Those Clunky Days: Writing

Year nine rewritten, another section of my novel awaits; year ten when grumbling discontent pecks at the ritualistic nature of my anorexic, adolescent existence. I read it over noting the schism between the words on the page and the words I’d like on the page.

I’d love the writing to convey the essence of my experience, clear, varied, unique and unforgettable. I remind myself of the beauty of the creative process. Sometimes it’s frustrating. On those days I sit here, looking out at the rainbows cast by a crystal hanging on the porch and trying to get the words to flow.


The story progresses staccato, clunk, clunk, clunk.

Highlighted text dominates the pages and I begin to hate fluoro-yellow. Correcting an ailing sentence, wastes another ten minutes. I leave it hanging crookedly on the page because I can’t bear to delete it yet. ‘Enter,’ comes to the rescue. Starting a new paragraph is cathartic, words begin to flow taking my story in the direction it chooses to go. I press delete relieved to rid myself of the yellow.

Clunky writing days exhaust me. Reflecting on them, I realise, I’d try to force something soft and gentle that tried to emerge but couldn’t, under the weight of my preconceived constraints. It didn’t want to go there. I had to be gentle in its development allowing the story to unfold naturally. Edits would be necessary, tools for honing the craft and polishing the writing to grip the reader, keeping them engaged by the story.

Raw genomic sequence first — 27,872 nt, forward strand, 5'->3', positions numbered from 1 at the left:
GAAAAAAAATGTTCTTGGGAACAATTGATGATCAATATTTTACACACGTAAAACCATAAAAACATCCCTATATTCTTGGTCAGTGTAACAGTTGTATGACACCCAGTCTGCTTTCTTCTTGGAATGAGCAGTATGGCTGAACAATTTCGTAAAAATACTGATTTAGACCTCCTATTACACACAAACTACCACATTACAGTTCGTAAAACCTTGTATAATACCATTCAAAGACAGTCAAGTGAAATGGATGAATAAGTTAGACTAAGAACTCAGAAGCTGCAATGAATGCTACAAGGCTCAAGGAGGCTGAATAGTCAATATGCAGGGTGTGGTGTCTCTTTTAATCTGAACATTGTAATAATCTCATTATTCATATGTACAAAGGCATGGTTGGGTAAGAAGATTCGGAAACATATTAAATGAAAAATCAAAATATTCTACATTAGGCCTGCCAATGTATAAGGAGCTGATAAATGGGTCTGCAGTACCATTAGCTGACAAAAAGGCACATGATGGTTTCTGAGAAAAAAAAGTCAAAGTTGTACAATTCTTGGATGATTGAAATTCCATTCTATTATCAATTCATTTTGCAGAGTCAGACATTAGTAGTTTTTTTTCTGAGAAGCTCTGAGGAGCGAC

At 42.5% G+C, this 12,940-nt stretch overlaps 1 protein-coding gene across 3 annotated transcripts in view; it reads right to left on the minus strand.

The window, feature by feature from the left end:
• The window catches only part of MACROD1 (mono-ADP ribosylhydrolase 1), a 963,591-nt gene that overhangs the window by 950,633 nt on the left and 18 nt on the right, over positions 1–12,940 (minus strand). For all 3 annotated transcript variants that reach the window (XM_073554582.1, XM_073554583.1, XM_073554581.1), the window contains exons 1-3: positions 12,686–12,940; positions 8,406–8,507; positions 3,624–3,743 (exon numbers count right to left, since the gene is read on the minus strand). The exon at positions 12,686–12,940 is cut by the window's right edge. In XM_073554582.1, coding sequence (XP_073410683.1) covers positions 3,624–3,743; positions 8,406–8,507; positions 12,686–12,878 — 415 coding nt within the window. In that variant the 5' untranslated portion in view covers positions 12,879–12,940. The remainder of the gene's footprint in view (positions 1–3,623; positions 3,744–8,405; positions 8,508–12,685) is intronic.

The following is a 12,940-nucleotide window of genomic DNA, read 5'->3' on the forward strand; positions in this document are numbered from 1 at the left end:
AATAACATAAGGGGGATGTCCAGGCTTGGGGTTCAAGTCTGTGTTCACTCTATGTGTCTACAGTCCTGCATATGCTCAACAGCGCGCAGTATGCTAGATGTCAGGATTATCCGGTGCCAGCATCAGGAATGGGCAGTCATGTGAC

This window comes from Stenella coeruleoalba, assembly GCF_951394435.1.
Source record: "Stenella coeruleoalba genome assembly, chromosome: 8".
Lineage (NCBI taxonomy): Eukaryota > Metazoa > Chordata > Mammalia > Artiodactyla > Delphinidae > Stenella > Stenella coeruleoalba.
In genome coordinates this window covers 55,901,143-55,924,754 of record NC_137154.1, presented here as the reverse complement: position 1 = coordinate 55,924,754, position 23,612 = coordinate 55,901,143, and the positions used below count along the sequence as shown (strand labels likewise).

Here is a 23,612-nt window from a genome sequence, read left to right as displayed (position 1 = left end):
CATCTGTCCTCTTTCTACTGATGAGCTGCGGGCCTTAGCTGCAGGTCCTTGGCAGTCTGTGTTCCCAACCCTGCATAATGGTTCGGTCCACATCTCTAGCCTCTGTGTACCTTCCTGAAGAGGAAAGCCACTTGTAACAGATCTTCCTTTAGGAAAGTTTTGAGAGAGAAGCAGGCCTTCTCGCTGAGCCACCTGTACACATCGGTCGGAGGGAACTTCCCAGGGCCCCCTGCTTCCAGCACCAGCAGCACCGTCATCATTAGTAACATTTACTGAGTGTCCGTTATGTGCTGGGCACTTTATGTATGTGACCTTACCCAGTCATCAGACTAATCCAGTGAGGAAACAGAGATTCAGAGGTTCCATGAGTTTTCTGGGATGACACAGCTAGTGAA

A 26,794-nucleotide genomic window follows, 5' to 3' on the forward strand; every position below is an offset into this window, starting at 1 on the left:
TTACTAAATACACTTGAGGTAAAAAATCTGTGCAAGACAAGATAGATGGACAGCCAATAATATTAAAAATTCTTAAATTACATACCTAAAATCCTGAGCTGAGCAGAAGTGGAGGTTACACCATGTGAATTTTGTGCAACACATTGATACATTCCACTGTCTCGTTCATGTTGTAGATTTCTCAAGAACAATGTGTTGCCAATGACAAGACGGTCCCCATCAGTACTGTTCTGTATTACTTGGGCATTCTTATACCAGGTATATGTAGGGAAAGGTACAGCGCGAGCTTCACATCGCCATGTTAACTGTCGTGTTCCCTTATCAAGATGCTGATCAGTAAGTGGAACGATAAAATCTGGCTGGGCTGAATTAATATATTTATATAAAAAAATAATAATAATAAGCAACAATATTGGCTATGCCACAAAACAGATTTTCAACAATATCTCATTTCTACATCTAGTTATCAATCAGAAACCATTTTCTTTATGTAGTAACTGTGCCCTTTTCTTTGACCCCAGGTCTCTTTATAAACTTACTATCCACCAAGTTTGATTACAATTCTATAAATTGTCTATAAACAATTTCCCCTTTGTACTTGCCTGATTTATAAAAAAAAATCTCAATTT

I googled, words to cut from your writing. The search engine never fails. It bears no emotion. Page after page of options, some are short, some lengthy! I could identify with what I read. Edits, honing, elimination of the unnecessary and annoying… The word count would shrink, an essential dietary measure.

The word ‘was,’ would have to go, along with feel, think, as and like. They seem to be my serial offenders. I am on a mission to find stronger verbs, to show not tell and to use my unique voice to set the scene. It takes time to honour one’s individuality.

This is my take on what I’ve read:

  • Use one word rather than two, get rid of the modifier.
  • If a sentence makes sense without that, that.
  • Up and down, doesn’t sit imply down?
  • Dialogue tags, use them initially to establish who is speaking then drop them. Better still develop characters with a strong voice so you don’t need them at all.
  • State things directly. If the character is asking aren’t they wondering?
  • Get rid of filler words rather, somewhat, somehow.
  • Take care with absolutes always or never. I am writing about teenage me so I’ve included them!

There are no absolute rules in writing. every piece of advice needs to be taken in the context of your individual writing project. Happy honing, happy edits!



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